Chuck Norris and the Prophet Jeremiah: Kipp Davis on Jeremiah’s Reputation in the Dead Sea Scrolls

Back in 2016, scholar of the Dead Sea Scrolls Kipp Davis (PhD, University of Manchester) gave a lecture on the prophet Jeremiah that discusses the ancient figure’s reputation in literature other than the canonical book that bears his name, particularly in the DSS. The talk, “Forging Reputations of National Icons: Chuck Norris and the Prophet Jeremiah,” opens... Continue Reading →

Joshua Bowen: Slavery in the Biblical Period

Joshua Bowen, Did the Old Testament Endorse Slavery? (Mechanicsville, MD: Digital Hammurabi Press, 2020), 196-197. Slavery was not endorsed arbitrarily, as it was part of a common economic system that existed in ancient Israel and in the wider ancient Near East long before the biblical period. Both debt-slavery and chattel-slavery were also part of the... Continue Reading →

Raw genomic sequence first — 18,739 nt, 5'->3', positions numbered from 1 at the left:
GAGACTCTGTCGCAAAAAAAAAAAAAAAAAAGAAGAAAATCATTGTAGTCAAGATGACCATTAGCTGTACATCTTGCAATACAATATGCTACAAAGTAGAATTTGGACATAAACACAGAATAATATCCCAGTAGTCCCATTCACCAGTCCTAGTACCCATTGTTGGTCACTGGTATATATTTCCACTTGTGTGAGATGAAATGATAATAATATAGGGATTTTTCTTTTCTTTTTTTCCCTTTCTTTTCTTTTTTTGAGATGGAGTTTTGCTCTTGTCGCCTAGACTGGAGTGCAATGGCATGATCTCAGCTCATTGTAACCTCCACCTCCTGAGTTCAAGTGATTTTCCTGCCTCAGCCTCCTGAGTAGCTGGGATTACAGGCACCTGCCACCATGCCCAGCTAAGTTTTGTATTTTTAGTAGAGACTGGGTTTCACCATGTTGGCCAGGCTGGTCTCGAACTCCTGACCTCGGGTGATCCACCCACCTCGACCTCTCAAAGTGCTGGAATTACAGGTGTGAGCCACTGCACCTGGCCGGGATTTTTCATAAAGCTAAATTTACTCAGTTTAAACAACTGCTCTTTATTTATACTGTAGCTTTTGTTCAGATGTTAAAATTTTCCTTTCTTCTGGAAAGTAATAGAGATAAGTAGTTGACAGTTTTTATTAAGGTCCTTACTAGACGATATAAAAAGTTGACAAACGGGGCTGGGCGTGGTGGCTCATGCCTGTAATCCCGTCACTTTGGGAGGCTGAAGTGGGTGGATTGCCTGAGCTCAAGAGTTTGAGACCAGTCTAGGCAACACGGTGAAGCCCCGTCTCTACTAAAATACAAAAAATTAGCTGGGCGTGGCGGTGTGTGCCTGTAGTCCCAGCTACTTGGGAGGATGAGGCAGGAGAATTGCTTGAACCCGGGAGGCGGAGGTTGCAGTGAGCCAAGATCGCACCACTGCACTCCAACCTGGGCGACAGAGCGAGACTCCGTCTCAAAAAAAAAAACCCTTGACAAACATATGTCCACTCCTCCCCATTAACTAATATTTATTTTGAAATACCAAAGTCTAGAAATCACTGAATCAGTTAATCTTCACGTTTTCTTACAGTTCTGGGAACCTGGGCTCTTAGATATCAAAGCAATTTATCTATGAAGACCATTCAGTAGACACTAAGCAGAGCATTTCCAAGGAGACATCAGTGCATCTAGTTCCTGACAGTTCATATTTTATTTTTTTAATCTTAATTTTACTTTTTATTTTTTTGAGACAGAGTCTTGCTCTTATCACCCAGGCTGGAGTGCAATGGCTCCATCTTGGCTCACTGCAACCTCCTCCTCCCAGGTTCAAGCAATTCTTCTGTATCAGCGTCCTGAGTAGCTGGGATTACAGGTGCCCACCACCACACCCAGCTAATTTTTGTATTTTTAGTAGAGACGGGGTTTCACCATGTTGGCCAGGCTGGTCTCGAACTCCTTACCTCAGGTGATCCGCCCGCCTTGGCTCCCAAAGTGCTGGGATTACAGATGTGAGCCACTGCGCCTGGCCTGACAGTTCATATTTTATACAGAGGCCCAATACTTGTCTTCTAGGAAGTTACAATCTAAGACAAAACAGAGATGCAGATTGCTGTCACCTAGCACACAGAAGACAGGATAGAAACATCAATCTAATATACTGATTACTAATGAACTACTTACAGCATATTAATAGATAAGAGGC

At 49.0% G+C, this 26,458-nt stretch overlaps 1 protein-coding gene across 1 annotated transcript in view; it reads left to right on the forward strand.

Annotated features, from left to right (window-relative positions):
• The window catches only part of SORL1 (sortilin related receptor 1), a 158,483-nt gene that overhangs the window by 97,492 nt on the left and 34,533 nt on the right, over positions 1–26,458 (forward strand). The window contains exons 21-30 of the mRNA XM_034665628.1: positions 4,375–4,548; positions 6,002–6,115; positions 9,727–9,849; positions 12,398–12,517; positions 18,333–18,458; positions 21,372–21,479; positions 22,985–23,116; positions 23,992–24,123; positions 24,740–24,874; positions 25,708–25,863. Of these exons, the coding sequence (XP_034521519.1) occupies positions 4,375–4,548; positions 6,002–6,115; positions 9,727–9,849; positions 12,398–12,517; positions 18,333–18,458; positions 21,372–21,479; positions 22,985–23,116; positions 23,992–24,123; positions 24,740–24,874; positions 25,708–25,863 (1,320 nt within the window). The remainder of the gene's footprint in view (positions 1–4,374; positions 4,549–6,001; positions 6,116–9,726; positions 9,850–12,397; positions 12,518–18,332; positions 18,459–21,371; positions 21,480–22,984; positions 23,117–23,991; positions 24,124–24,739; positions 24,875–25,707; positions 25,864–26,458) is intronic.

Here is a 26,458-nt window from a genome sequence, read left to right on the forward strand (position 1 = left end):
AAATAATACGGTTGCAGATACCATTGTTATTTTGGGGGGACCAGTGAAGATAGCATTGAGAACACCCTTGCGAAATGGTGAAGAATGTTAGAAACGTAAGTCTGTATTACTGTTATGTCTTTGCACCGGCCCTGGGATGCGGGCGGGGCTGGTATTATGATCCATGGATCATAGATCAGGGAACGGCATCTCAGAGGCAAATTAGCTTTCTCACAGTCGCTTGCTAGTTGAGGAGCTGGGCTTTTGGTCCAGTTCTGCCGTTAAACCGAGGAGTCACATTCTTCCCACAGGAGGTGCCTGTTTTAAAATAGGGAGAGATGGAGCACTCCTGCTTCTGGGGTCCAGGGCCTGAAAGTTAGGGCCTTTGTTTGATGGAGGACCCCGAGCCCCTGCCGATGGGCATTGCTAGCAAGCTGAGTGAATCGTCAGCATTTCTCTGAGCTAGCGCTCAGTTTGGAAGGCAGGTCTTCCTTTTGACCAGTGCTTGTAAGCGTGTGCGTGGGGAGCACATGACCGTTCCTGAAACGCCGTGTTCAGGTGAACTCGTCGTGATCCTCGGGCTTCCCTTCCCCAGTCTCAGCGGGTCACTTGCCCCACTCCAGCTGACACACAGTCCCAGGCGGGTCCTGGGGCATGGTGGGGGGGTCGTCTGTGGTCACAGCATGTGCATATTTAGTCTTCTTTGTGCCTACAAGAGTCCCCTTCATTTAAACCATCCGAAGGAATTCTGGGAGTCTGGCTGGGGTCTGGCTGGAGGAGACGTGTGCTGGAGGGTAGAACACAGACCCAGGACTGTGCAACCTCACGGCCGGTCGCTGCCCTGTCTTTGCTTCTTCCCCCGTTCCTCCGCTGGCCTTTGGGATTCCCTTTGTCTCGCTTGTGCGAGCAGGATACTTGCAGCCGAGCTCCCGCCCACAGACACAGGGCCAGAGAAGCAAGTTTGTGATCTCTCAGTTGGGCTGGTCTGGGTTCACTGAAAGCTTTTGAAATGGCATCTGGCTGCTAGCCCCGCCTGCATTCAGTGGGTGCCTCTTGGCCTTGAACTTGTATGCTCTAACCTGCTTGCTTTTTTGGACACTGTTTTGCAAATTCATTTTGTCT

David Luckensmeyer: Identifying Our Assumptions

David Luckensmeyer, The Eschatology of First Thessalonians (Vandenhoeck & Ruprecht, 2009), 10. All scholars who take the text of the NT seriously must attempt (at least) to identify the assumptions and preunderstandings they bring to a text. Exegesis without presuppositions is an impossibility. The problem then is not the starting point of a particular preunderstanding.... Continue Reading →

Yale Bible Study on First Isaiah

Those readers acquainted with biblical scholarship know that there is a general consensus that the book of Isaiah was not entirely penned by the eighth century BCE prophet. That the book underwent some kind of editing is virtually undisputed. For example, chs. 36-39 contain material lifted directly from the Deuteronomistic History (i.e. 2 Kings 18-20),... Continue Reading →

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